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House approves legislation creating national Amber Alert
WASHINGTON -- Targeting child kidnappers, molesters and pornographers, the House on Thursday overwhelmingly approved protections including a national Amber Alert network and legislation to strengthen federal anti-pornography laws.
Approved by a 400-25 vote, the legislation was called "the most important and far-reaching child protection legislation in the past 20 years" by the chairman of the House Judiciary Committee.
Rep. James Sensenbrenner shepherded the stronger criminal penalties through the House by attaching them to the popular Amber Alert kidnapping-notification legislation. That measure was sought by the family of Elizabeth Smart, who was recovered in March after being taken from her bedroom in a Salt Lake City last year.
"The overarching goal of this comprehensive package is to stop those who prey on children before they can harm children," said Sensenbrenner, R-Wis.
The national network would be named after Amber Hagerman, a 9-year-old girl abducted in Arlington, Texas, and later found murdered.
Sending bill on to Bush
Senators started working on the legislation late Thursday. It was uncertain when final passage might come. Republicans hoped to send it to President Bush before leaving for their Easter break today.
"We need to cast aside partisan disputes and quickly pass this measure and send it to the president for his signature as soon as possible," said the Senate Judiciary Committee chairman, Sen. Orrin Hatch, R-Utah.
Some Democrats, who support the Amber Alert bill passed by the Senate, have objected to provisions in the compromise that they say would take away federal judges' discretion in sentencing criminals.
Senate Democratic leader Tom Daschle of South Dakota accused Republicans of "kidnapping the Amber Alert bill in an attempt to achieve partisan and wholly unrelated goals gutting judicial sentencing guidelines."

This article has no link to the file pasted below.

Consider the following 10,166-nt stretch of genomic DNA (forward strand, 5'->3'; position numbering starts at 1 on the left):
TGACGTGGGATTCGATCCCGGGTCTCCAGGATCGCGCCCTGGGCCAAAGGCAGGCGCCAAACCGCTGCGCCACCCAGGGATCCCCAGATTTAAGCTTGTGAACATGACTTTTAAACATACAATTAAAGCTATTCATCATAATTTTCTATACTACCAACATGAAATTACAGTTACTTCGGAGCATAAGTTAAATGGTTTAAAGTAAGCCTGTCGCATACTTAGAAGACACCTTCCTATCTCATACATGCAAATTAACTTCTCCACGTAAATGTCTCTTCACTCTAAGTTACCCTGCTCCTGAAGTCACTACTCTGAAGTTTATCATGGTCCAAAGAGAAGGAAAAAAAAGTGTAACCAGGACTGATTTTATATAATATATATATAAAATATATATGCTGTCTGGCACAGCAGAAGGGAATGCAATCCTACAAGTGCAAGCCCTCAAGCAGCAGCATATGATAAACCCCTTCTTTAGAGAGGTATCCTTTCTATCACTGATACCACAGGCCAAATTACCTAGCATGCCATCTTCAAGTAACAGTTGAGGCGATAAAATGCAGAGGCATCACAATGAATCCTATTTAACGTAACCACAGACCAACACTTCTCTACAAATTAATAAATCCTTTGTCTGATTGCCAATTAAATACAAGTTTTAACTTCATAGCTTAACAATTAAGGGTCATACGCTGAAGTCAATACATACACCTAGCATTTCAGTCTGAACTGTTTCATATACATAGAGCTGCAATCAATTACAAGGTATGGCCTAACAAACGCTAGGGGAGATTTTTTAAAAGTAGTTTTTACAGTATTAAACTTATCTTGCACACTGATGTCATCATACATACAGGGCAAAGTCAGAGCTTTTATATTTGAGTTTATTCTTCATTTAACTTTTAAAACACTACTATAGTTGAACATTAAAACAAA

Sen. Edward Kennedy, D-Mass., said they would have gladly passed just the Amber Alert bill months ago. "But we question and wonder why it should carry with it such extraneous kinds of material which this legislation carries," he said.
A Republican-dominated negotiating committee took less than three hours Tuesday to pound out a compromise version of different bills that had passed the House and Senate.
Rep. Martin Frost, D-Texas, who also supported the stand-alone bill, said the compromise would be better than waiting even longer to get the national network in place. "It should not have been this hard, but we can now see the light at the end of the tunnel," he said.
Republicans said the child protection measures were needed, too.
"Amber Alert is wonderful at attempting to retrieve children who are kidnapped and taken across state lines," said Rep. Tom Feeney, R-Fla. "What we've tried to do is to deter and punish people and put them behind bars."
Democrats had threatened to use a procedural maneuver to block final approval of the legislation because of House language making it harder for federal judges to stray from official sentencing guidelines for criminals.
Republicans say the language would only apply to child sex crimes. Democrats say the language would affect almost all federal crimes, taking away judges' discretion on sentencing criminals.
Lawmakers rushed to get the Amber Alert legislation through after Elizabeth Smart was returned to her parents in March. "The family is grateful for passage in the House and they are very, very anxious to see the legislation pass in the Senate so it can be enacted into law," Smart family spokesman Chris Thomas said.
The legislation would provide matching grants to states and communities for equipment and training for the network, which will distribute information quickly, through radio and television broadcasts and electronic highway signs, about kidnapped children and their abductors.
On the Net:
Information on the bill, S. 151, can be found at http://thomas.loc.gov